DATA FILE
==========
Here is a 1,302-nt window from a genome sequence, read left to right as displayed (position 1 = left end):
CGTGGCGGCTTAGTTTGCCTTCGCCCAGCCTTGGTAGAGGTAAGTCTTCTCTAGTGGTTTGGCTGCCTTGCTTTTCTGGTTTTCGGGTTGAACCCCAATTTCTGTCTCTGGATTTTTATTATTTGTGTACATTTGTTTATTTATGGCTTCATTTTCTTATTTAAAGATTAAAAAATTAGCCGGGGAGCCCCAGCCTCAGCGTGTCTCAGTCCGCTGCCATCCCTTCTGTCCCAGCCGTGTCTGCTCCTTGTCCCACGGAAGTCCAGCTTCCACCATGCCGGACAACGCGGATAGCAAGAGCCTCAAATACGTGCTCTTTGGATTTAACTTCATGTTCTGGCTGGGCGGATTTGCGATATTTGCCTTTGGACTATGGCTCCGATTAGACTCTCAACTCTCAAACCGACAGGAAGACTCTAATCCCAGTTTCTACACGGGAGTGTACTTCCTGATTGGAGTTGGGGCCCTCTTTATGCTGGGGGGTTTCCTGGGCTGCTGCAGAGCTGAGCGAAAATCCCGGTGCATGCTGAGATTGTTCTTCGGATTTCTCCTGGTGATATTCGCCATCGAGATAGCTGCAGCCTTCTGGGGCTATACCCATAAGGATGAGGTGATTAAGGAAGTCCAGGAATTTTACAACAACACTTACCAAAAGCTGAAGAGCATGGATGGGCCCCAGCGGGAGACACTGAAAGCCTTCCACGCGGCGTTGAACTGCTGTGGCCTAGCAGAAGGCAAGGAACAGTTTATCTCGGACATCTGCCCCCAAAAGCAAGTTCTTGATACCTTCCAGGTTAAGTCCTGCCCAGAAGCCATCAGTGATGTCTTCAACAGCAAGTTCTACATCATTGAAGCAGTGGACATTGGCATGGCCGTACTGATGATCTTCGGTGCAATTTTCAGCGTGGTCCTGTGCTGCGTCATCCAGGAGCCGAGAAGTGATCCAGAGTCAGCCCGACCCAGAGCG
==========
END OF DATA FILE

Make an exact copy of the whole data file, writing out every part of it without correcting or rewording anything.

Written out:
Here is a 1,302-nt window from a genome sequence, read left to right as displayed (position 1 = left end):
CGTGGCGGCTTAGTTTGCCTTCGCCCAGCCTTGGTAGAGGTAAGTCTTCTCTAGTGGTTTGGCTGCCTTGCTTTTCTGGTTTTCGGGTTGAACCCCAATTTCTGTCTCTGGATTTTTATTATTTGTGTACATTTGTTTATTTATGGCTTCATTTTCTTATTTAAAGATTAAAAAATTAGCCGGGGAGCCCCAGCCTCAGCGTGTCTCAGTCCGCTGCCATCCCTTCTGTCCCAGCCGTGTCTGCTCCTTGTCCCACGGAAGTCCAGCTTCCACCATGCCGGACAACGCGGATAGCAAGAGCCTCAAATACGTGCTCTTTGGATTTAACTTCATGTTCTGGCTGGGCGGATTTGCGATATTTGCCTTTGGACTATGGCTCCGATTAGACTCTCAACTCTCAAACCGACAGGAAGACTCTAATCCCAGTTTCTACACGGGAGTGTACTTCCTGATTGGAGTTGGGGCCCTCTTTATGCTGGGGGGTTTCCTGGGCTGCTGCAGAGCTGAGCGAAAATCCCGGTGCATGCTGAGATTGTTCTTCGGATTTCTCCTGGTGATATTCGCCATCGAGATAGCTGCAGCCTTCTGGGGCTATACCCATAAGGATGAGGTGATTAAGGAAGTCCAGGAATTTTACAACAACACTTACCAAAAGCTGAAGAGCATGGATGGGCCCCAGCGGGAGACACTGAAAGCCTTCCACGCGGCGTTGAACTGCTGTGGCCTAGCAGAAGGCAAGGAACAGTTTATCTCGGACATCTGCCCCCAAAAGCAAGTTCTTGATACCTTCCAGGTTAAGTCCTGCCCAGAAGCCATCAGTGATGTCTTCAACAGCAAGTTCTACATCATTGAAGCAGTGGACATTGGCATGGCCGTACTGATGATCTTCGGTGCAATTTTCAGCGTGGTCCTGTGCTGCGTCATCCAGGAGCCGAGAAGTGATCCAGAGTCAGCCCGACCCAGAGCG